In a clear and informative parallel to anemia, thrombocytopenia can be due either to decreased platelet production or enhanced platelet destruction. The life span of normal platelets in the circulation is about 7 to 9 days. Therefore, if the bone marrow stops producing platelets, it takes nearly a week before severe thrombocytopenia develops. In contrast, an acute immune or consumptive process that suddenly and drastically curtails platelet survival can produce severe thrombocytopenia within hours.
Damage or suppression of pluripotent hematopoietic stem cells may result in not only thrombocytopenia but also anemia and leukopenia (pancytopenia) accompanied by marrow aplasia. Aplastic anemia and other causes of pancytopenia are covered in Chapter 4. Transient thrombocytopenia due to marrow aplasia and decreased platelet production predictably follows certain forms of chemotherapy or radiation therapy for cancer. Other drugs selectively inhibit platelet production. Occasionally, patients with severe alcoholism will present with thrombocytopenia that appears to be due to a toxic effect of ethanol on megakaryocytes. In most cases, the platelets gradually return to baseline levels following cessation of therapy or drinking. Somewhat less often, decreased platelet production is due to a primary bone marrow disorder such as acute leukemia or a myelodysplastic syndrome. Less severe thrombocytopenia can be due to megaloblastic anemia or to invasion of the bone marrow by tumors such as lymphoma or carcinoma.
The administration of thrombopoietin (Tpo) or Tpo-mimetic agents is seldom effective in the treatment of severe thrombocytopenia due to impaired platelet production. This may be due to the fact that endogenous plasma Tpo levels are already markedly elevated in these patients, owing to very low numbers of megakaryocytes in the bone marrow as well as platelets in the periphery. (See Chapter 2 for information on the regulation of platelet production by endogenous Tpo.) Because the platelet life span is usually normal in these patients, platelet transfusions produce a significant and beneficial rise in the platelet count unless or until the patient develops alloimmunization. In contrast, platelet transfusions are much less effective in patients in whom thrombocytopenia is due to enhanced destruction.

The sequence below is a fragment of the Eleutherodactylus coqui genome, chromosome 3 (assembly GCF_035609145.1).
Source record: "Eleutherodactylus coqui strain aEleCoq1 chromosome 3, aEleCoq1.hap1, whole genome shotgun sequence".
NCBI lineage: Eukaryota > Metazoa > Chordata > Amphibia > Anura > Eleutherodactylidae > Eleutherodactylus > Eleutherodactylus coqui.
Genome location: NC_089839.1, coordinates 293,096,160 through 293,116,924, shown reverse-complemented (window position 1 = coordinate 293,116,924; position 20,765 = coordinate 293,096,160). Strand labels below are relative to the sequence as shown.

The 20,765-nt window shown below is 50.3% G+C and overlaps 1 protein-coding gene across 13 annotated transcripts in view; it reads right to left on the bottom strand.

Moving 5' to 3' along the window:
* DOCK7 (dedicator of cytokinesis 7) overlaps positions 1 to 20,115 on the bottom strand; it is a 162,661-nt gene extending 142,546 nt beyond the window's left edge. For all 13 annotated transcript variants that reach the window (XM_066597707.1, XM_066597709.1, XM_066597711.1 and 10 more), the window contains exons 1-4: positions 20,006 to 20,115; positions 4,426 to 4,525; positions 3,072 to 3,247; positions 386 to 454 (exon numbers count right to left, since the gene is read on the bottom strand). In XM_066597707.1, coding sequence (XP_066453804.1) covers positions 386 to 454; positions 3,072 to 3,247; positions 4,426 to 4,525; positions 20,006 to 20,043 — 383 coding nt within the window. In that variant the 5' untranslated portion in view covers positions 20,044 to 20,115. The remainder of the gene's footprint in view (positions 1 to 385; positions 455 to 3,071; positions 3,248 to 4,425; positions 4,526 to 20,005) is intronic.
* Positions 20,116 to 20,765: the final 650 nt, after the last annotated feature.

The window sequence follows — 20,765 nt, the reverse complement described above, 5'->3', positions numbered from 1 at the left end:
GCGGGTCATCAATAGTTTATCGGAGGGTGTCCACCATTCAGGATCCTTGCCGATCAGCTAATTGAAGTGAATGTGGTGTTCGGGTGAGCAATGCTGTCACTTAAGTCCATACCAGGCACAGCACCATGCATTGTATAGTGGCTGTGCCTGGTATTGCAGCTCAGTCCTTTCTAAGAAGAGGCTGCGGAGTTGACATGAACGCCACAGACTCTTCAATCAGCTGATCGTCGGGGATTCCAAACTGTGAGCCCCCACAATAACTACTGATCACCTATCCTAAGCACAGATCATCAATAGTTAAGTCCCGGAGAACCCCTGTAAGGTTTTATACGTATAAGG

As explained in Chapter 1, the spleen in normal individuals contains (sequesters) about a third of the body's platelets. Patients who have splenomegaly due to a wide range of disorders (Chapter 1, Table 1-4) have a higher proportion of their platelets entrapped along with white and red blood cells. A significant reduction in one or more of the peripheral blood counts by splenic sequestration is called hypersplenism.
Patients with hypersplenism generally have platelet counts of 50,000 to 120,000/mm3. Thus, the degree of thrombocytopenia is almost never low enough to pose a risk of hemorrhage. Accordingly, splenectomy is not indicated for correction of the platelet count. However, some patients may have neutropenia that is sufficiently severe to warrant splenectomy.